Truth be told, I was not really predisposed to fall in the barrel. My mother was not a drinker of wine. She never passed down that knowledge or passion to me. In fact, she made a grimace and sighed loudly when, in the honeymoon phase of my relationship with wine, I dramatically announced I was going to dedicate my life to it.
However, she did pass down other passions that were related: food, travel, opinions. She may not even have realized, but each simple yet delicious meal she carefully crafted was a ceremony and an occasion to sit down, catch up, communicate, at times bicker, at times laugh. As a child, she grew up on a farm in southern France in a small village to peasant parents. I often wondered what her relationship to wine was and why she had grown to dislike it so…
“I was born in south-western France, near Toulouse, in a hamlet with exactly four houses and three families, since one of the houses was empty. Not the most exciting place… To make matters worse, there were no children my age, and the closer playmates were a good kilometre away, in a bee-line across the fields. We were two girls in the family, ten years apart, and since my sister married and moved away when I was ten years old, I spent half of my younger years as an only child. What I remember most about my childhood is being bored.
We lived on a small farm, my parents, my grandparents, my sister and me. We had five cows, a couple of pigs, and a variety of fowl, which my mother tended, apart from helping in the fields with the hay and wheat harvest. She had to get up at six every morning to make breakfast for the whole family, and milk the cows. My father worked in a local factory which made mostly chairs and desks, the very chairs and desks we, kids, sat on in primary school. He stood all day long in front of a huge machine, a saw blade going round and round, up and down. He would push the wood through the blade following the shapes that produced the various pieces of furniture. He had to work in the factory as the farm was not big enough to support the family. But my father had a hobby: a beloved vineyard which he tended meticulously, and from which he got the grapes to make wine. Too bad that neither the soil of the area, nor the weather, were suited to a good vintage.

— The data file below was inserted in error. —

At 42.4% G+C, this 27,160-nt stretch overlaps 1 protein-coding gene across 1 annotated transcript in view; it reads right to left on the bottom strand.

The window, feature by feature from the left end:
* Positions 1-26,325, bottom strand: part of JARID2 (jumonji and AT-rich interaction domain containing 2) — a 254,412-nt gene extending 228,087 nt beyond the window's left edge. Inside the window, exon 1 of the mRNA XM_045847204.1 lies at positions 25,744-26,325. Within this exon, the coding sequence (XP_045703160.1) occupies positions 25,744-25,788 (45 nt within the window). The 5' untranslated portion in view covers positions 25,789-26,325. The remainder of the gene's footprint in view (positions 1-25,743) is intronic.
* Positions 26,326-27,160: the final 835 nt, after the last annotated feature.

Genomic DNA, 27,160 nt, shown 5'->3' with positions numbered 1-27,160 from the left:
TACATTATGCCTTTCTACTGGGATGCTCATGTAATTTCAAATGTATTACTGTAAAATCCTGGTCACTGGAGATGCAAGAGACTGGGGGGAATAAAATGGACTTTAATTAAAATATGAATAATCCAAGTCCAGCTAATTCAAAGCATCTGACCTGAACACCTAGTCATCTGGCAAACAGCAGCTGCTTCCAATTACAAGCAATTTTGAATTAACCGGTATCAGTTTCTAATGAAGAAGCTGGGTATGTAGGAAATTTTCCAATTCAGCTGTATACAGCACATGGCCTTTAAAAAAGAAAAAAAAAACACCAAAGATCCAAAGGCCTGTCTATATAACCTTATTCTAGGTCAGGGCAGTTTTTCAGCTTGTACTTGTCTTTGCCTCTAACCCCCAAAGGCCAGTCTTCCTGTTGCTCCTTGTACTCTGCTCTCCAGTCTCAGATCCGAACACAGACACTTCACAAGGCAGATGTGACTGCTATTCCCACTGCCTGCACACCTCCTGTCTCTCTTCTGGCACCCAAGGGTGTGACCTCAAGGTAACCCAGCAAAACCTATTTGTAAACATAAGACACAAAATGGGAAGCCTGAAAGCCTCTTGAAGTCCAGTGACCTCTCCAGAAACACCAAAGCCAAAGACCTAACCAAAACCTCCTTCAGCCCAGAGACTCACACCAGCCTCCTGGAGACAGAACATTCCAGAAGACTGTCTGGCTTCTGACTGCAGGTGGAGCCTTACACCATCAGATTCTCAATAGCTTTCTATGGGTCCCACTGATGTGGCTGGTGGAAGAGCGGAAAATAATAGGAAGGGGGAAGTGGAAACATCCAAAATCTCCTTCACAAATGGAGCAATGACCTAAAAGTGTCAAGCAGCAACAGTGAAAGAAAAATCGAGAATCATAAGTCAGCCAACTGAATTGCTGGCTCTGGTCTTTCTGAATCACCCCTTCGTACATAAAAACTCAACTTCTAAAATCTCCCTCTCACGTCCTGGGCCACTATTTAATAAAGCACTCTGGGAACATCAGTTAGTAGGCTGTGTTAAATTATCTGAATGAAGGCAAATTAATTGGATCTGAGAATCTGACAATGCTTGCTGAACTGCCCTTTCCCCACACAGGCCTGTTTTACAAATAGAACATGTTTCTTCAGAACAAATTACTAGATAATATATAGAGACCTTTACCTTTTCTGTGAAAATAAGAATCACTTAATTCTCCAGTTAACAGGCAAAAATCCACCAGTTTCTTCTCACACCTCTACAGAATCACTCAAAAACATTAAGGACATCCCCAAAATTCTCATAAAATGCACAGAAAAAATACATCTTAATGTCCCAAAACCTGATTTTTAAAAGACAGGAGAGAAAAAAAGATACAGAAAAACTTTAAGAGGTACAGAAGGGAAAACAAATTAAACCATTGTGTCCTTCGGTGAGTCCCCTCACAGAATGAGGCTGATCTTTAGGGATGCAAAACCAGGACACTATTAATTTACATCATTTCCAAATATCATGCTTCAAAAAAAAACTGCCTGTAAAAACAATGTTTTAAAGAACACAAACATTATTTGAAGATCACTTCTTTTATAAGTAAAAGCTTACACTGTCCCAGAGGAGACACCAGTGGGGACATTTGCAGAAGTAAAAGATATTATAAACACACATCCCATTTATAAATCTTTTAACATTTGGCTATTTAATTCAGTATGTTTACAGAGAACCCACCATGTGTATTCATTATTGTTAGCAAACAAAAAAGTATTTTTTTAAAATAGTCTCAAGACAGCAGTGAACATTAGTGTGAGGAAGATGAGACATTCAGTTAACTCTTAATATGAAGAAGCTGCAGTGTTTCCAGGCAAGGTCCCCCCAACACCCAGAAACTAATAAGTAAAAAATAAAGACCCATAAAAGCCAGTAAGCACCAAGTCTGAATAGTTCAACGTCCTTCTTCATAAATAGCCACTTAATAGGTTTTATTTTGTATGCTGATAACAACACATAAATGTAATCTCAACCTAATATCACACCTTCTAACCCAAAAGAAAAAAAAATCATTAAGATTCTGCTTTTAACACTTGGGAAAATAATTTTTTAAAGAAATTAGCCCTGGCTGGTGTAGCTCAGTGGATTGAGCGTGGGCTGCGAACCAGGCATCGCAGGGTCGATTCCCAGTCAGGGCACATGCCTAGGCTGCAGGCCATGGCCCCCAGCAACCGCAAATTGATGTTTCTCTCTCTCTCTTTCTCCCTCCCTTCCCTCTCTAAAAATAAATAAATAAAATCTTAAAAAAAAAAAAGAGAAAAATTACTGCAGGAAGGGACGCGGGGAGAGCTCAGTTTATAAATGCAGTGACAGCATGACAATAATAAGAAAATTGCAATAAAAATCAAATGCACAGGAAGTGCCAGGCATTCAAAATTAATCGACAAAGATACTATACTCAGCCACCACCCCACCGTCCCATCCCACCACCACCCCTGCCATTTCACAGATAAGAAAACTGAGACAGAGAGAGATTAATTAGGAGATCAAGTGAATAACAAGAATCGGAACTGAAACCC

He had a huge cement vat where he put the grapes, crushed them, and let them ferment until the dark red juice came out to be put in barrels. We would drink that wine all year long. My father was a kind, mild mannered man, and I suspect his hobby took the brunt of standing up all day in front of that roaring saw at the factory. The problem was that his wine was –to put it mildly—quite bad. It was a cross between wine and vinegar, and even when you cut it with a bit of water, the result was far from satisfactory. But my dad was adamant that it was a great brew, and the whole family downed a glass or two at each meal to please him.
It was my father’s self assigned job to tend the vineyard. The grape harvest, however, was a family event, and all of us, including my sister and I, took part in this September activity. Picking grapes may seem fun for those city types who have never had to bend down all day under a blazing sun, and cut grapes off the vines. It’s a backbreaking job, and one I remember without fondness.
One particular year, when I was about nine years old, I was busy cutting the grapes off when I noticed a strange movement on the rough vine trunk. I stepped back, and froze, knife in hand. I could have sworn the vine bark was changing shape under my very eyes… It suddenly stretched, undulated, and raised its triangular, V-marked head. I’d been warned about snakes, and screamed in recognition, “Mom, there is a viper…here on this vine, Mom…” My father heard me first. He came to me and bashed the slithering beast with a garden hoe chopping its head right off on the brown earth. This incident did not improve my harvesting output.
I didn’t mind living on a farm because I enjoyed the outdoors, and the freedom I had as a child. We had no running water, and of course, no TV. But I mostly missed books and playmates. I had to make do with the house cats and the shepherd dog as companions, and they complied happily most of the time.
When I reached my fourteenth year, I decided that whatever else I did, I would leave home and explore the world. In due course, I moved to Paris which I found disappointing despite its physical beauty. Later still, I ventured into England and worked hard to learn the language. As a foreigner in London, I enjoyed a social freedom that France never afforded me. Finally, I landed in Canada and made my permanent home in Montreal. I found the city both village-like in its different neighbourhoods, and stimulating in its dual culture and language. I don’t have to drink lousy wine anymore. Except that to this day, I have retained a persistent aversion to red wine, no matter how prestigious its vintage.
Clearly, there must be some affinity for wine in my genes, although it may have skipped a generation. How else can I explain my daughter Laura’s passion for the brew of the gods?”